Conan Doyle “revived Sherlock Holmes” with The Return of Sherlock Holmes. There is no zombie stuff, though. Conan Doyle found a way for his readers to be satisfied with the ending to Memoirs, and the legend was continued three years after Sherlock’s apparent suicide.

As usual, Dr. Watson is there for the reader: as confused by Sherlock’s return, he helps to clarify the events. Although things aren’t as they used to be, the duo is back in the same area as their Baker Street apartment. However, their humorous dialogue is strong again!

The Return of Sherlock Holmes

8. His Last Bow (1917, short story collection)

His Last Bow is the final book in the chronology about Sherlock’s life. However, it is not the last book to be published despite Watson’s assurance that Holmes had retired and would not allow him to write more books. (Remember, The Casebook takes place in the past).

His Last Bow, which was published while the First World War was still in progress, features a final story with Watson and Sherlock as part of British intelligence efforts. Their war service included catching foreign spies and feeding Germany unreliable and confusing intelligence.

Gone are the days when the duo was known for their iconic detective work. We recommend that you don’t end this book, regardless of the chronological closure.

9. The Hound of the Baskervilles (1902, novel)

The Hound of the Baskervilles, Conan Doyle’s first published book after his initial killing of Sherlock, was set before the story’s events. This novel is widely regarded as the best Sherlock Holmes book. We’ve left the best for last.

Charles Baskerville, a man found dead in Devon’s moors with a horrified expression, leads to speculation that a folk tale about a demon hound living in the area may be true. Sherlock is summoned to investigate and begins this darkly Gothic novel. It features marshes, suspense, and candle signals from nightly windows.

This truly terrifying novel is chilling, immersive, and extremely satisfying. The Hound of the Baskervilles is a literary masterpiece that expertly blends suspense and mystery with supernatural horror.

10. Shadows Over Baker Street, eds. Michael Reaves and John Pelan

Shadows Over Baker Street is an anthology of short stories edited by John Pelan and Michael Reaves. Twenty contemporary writers, including Neil Gaiman, are featured here. Contribute a story in which Sherlock must solve a mystery set in H. P. Lovecraft’s world. These stories are a perfect blend of the supernatural worlds of horror and logic.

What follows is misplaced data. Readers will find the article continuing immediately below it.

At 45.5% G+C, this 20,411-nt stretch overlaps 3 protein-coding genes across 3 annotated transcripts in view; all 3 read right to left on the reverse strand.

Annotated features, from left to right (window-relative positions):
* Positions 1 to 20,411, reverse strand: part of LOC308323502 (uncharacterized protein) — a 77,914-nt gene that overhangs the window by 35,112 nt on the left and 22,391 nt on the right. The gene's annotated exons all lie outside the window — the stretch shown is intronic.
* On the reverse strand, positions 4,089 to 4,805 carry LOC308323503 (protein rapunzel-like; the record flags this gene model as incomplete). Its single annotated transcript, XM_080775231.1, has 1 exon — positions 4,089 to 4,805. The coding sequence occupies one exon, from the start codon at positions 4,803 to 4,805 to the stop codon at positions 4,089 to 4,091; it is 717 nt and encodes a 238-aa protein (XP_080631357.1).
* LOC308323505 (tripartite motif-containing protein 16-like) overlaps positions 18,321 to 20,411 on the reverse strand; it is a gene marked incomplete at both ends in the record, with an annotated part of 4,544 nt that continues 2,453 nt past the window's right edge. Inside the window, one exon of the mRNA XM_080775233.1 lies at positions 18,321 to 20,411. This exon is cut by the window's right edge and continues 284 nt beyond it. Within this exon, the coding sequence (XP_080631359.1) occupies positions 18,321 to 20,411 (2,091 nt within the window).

11. The House of Silk and Moriarty by Anthony Horowitz

The House of Silk and Moriarty by Anthony Horowitz

The Conan Doyle estate permitted Anthony Horowitz to write a new Sherlock Holmes pastiche. He is the author of the Alex Rider series. The House of Silk and Moriarty are the two novels that have been published. The first is set in 1890.

Sherlock is hired to investigate an art dealer whose business is in trouble with an Irish gang. However, as the story proceeds, it becomes clear that Sherlock has discovered a loose thread leading to a powerful global conspiracy.

The second novel is set after events in ‘The Final Problem’ and sees Detective Frederick Chase join Inspector Jones to pursue a criminal mastermind who wants to replace Moriarty. These novels offer a great opportunity to return to the world of Sherlock Holmes. They are fast-paced, suspenseful, and extremely satisfying.

12. The Beekeeper’s Apprentice by Laurie R. King

The Beekeeper’s Apprentice is the first of a long-running series. It sees a retired Sherlock and Mary Russell, a teenage detective talent. When she is made the detective’s pupil, her life changes, as they discover that they are facing a formidable opponent, the book follows them from the Sussex Downs to Oxford and Wales, Palestine, and back.

13. The Final Solution by Michael Chabon

The Final Solution by Michael Chabon sees a retired Sherlock Holmes (referred to as “old man”) deciphering the meaning of a parrot’s list of seemingly random German numbers.

A young German-Jewish refugee owns the parrot, and his interest in his mumblings abruptly ends. Sherlock Holmes is now faced with another mystery. Sherlock Holmes fans will love this suspenseful novella for its clever and funny mystery.

Canon Of Sherlock Holmes

What Is The Sherlock Holmes Canon?

What Is The Sherlock Holmes Canon

The Sherlock Holmes Canon is a set of sixty stories written by Arthur Conan Doyle that focus on the exploits of the world’s most famous detective. The stories were originally published in a series of short story collections and novels between 1887 and 1927.

The Canon has been adapted numerous times for stage, film, television, and radio, and has been the subject of critical analysis and literary criticism since its inception.

The Sherlock Holmes Canon is generally considered to be one of the most influential works of detective fiction ever written, and has been credited with popularizing the genre.